In yeast, the whole metabolic pathway for making 16- and 18-carbon fatty acids is carried out by fatty acid synthase, a 2.6 megadalton molecular-weight macromolecular assembly containing six copies of all eight catalytic centers. We have determined its crystal structure, which illuminates how this enzyme is initially activated and then carries out multiple steps of synthesis in each of six sterically isolated reaction chambers. Six of the catalytic sites are in the wall of the assembly facing an acyl carrier protein (ACP) bound to the ketoacyl synthase domain. Two-dimensional diffusion of substrates to the catalytic sites may be achieved by the electrostatically negative ACP swinging to each of the six electrostatically positive catalytic sites. The phosphopantetheinyl transferase domain lies outside the shell of the assembly, inaccessible to ACP that lies inside, suggesting that the attachment of the pantetheine arm to ACP must occur before complete assembly of the complex. © 2007 Elsevier Inc. All rights reserved.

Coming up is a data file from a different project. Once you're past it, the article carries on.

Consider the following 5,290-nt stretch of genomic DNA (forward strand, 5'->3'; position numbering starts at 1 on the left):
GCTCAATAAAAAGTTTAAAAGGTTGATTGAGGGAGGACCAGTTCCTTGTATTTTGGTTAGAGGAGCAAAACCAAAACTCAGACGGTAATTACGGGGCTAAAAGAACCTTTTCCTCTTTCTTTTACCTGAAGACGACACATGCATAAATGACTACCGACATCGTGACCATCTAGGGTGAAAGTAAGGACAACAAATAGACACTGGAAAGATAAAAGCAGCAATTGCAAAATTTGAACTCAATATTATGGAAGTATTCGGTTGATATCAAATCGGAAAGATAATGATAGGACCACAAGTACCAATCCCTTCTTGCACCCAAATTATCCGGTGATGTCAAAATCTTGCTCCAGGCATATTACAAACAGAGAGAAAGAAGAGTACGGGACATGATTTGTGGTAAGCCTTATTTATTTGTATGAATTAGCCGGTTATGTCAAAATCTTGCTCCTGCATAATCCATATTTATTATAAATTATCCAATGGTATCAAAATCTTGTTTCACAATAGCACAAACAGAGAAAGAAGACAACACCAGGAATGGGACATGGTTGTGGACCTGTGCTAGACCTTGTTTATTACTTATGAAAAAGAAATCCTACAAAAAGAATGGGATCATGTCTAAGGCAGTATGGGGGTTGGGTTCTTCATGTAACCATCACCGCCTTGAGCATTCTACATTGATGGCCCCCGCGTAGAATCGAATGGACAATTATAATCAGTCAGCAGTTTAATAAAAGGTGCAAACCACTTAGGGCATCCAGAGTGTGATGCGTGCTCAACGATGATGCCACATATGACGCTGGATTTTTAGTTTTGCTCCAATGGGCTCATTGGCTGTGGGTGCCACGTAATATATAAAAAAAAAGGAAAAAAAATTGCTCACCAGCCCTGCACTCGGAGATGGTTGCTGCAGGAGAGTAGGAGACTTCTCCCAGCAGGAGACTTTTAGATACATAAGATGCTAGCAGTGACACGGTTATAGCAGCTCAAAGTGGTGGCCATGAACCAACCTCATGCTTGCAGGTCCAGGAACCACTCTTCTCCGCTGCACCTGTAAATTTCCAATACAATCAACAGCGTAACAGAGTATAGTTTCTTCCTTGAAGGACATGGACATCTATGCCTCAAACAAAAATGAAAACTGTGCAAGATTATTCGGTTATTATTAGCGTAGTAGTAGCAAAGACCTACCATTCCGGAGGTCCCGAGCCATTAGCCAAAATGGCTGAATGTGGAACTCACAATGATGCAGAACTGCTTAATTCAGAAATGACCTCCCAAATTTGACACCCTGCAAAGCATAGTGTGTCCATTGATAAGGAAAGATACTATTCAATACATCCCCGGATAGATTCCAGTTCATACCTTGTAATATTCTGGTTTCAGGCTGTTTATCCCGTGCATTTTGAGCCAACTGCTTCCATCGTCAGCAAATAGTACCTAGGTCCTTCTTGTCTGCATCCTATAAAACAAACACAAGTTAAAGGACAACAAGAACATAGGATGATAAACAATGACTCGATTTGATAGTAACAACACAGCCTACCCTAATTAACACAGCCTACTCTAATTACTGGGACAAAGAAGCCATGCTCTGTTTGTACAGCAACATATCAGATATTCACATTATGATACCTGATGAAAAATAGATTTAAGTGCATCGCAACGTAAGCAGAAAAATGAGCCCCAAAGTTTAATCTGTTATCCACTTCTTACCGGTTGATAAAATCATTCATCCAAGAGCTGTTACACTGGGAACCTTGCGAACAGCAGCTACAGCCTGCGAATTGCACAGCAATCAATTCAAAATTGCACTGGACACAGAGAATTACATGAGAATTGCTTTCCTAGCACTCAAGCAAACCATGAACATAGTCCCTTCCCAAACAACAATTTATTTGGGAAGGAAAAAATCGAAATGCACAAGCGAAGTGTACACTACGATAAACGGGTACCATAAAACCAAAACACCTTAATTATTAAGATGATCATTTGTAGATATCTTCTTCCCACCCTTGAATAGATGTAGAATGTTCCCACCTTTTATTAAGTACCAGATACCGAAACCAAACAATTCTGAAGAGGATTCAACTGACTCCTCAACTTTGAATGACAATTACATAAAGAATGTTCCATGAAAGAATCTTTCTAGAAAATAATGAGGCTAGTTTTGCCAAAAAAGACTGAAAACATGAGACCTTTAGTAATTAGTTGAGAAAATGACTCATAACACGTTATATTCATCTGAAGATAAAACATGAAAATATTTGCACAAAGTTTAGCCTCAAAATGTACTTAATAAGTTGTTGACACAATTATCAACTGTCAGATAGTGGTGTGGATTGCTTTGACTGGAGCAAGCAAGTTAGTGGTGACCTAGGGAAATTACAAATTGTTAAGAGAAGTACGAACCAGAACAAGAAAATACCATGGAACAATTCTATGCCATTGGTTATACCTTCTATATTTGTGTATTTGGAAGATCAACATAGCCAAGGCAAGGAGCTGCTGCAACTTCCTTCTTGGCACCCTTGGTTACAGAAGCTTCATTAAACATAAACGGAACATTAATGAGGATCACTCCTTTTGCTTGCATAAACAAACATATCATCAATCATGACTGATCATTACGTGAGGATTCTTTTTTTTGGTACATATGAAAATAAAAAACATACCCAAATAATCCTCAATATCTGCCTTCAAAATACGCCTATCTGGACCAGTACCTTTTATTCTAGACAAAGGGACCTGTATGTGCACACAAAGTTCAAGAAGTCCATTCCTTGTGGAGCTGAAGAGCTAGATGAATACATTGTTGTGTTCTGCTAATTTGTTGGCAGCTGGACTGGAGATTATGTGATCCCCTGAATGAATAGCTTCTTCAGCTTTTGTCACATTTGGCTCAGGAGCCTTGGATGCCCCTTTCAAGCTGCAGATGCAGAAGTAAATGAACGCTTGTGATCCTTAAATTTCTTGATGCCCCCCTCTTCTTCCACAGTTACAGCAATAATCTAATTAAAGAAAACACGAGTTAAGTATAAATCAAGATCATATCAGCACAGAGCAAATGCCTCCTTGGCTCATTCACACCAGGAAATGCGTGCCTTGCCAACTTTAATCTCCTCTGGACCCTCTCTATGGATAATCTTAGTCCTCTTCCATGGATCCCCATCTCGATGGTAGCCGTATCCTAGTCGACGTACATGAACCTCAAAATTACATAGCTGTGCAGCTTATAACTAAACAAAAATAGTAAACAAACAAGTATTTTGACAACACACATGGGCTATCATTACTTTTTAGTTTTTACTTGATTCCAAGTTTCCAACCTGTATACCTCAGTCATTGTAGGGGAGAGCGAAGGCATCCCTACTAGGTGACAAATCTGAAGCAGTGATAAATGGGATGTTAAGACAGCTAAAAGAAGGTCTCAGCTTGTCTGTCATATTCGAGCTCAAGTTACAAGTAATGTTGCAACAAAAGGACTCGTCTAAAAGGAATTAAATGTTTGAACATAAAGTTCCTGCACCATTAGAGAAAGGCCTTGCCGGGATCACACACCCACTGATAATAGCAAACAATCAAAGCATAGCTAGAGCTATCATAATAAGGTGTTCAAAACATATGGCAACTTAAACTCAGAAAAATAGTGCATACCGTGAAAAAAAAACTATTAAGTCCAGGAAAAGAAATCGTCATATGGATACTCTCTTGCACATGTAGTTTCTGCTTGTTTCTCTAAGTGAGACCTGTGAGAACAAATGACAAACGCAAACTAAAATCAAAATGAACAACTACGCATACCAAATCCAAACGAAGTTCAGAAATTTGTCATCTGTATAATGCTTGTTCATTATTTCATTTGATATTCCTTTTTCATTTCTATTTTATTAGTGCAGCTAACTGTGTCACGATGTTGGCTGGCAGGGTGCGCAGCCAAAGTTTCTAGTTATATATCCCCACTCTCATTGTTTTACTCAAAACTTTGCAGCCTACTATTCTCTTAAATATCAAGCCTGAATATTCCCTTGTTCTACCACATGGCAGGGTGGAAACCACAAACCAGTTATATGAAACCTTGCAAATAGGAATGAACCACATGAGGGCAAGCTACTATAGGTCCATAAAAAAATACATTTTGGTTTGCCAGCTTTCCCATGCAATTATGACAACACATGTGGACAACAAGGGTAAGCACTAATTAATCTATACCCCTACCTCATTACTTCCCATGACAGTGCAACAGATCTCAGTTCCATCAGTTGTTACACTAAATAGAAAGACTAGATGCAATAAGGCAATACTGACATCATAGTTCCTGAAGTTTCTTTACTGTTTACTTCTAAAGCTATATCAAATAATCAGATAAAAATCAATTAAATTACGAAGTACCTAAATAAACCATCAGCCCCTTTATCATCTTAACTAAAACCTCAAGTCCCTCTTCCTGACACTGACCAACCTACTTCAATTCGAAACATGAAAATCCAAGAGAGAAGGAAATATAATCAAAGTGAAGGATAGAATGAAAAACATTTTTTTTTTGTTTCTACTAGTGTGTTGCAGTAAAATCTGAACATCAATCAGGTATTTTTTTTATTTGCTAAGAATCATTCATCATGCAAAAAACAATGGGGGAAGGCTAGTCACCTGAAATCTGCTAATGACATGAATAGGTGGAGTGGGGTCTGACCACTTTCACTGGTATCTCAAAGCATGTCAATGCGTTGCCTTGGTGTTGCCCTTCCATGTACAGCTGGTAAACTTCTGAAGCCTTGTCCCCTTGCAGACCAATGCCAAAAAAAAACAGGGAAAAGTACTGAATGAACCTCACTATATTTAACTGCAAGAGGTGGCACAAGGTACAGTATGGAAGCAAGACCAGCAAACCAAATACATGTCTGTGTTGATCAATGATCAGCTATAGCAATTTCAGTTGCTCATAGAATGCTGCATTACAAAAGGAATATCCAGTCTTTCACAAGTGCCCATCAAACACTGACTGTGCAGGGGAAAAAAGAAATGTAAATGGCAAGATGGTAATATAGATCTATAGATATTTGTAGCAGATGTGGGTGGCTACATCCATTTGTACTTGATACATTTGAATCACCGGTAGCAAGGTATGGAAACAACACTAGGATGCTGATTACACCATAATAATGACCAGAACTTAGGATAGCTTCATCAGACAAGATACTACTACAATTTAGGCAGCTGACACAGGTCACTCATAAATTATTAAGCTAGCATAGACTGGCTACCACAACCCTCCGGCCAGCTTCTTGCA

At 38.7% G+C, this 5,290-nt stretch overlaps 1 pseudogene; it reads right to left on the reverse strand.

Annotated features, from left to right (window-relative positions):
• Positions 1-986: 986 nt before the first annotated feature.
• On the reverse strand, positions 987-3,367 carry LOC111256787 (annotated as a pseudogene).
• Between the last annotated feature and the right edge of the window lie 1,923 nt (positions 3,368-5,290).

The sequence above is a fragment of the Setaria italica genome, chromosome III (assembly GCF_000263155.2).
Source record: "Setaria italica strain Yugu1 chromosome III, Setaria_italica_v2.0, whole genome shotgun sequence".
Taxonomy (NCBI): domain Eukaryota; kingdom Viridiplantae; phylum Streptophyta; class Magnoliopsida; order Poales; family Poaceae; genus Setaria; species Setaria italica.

Lomakin, I. B., Xiong, Y., & Steitz, T. A. (2007). The Crystal Structure of Yeast Fatty Acid Synthase, a Cellular Machine with Eight Active Sites Working Together. Cell, 129(2), 319–332. https://doi.org/10.1016/j.cell.2007.03.013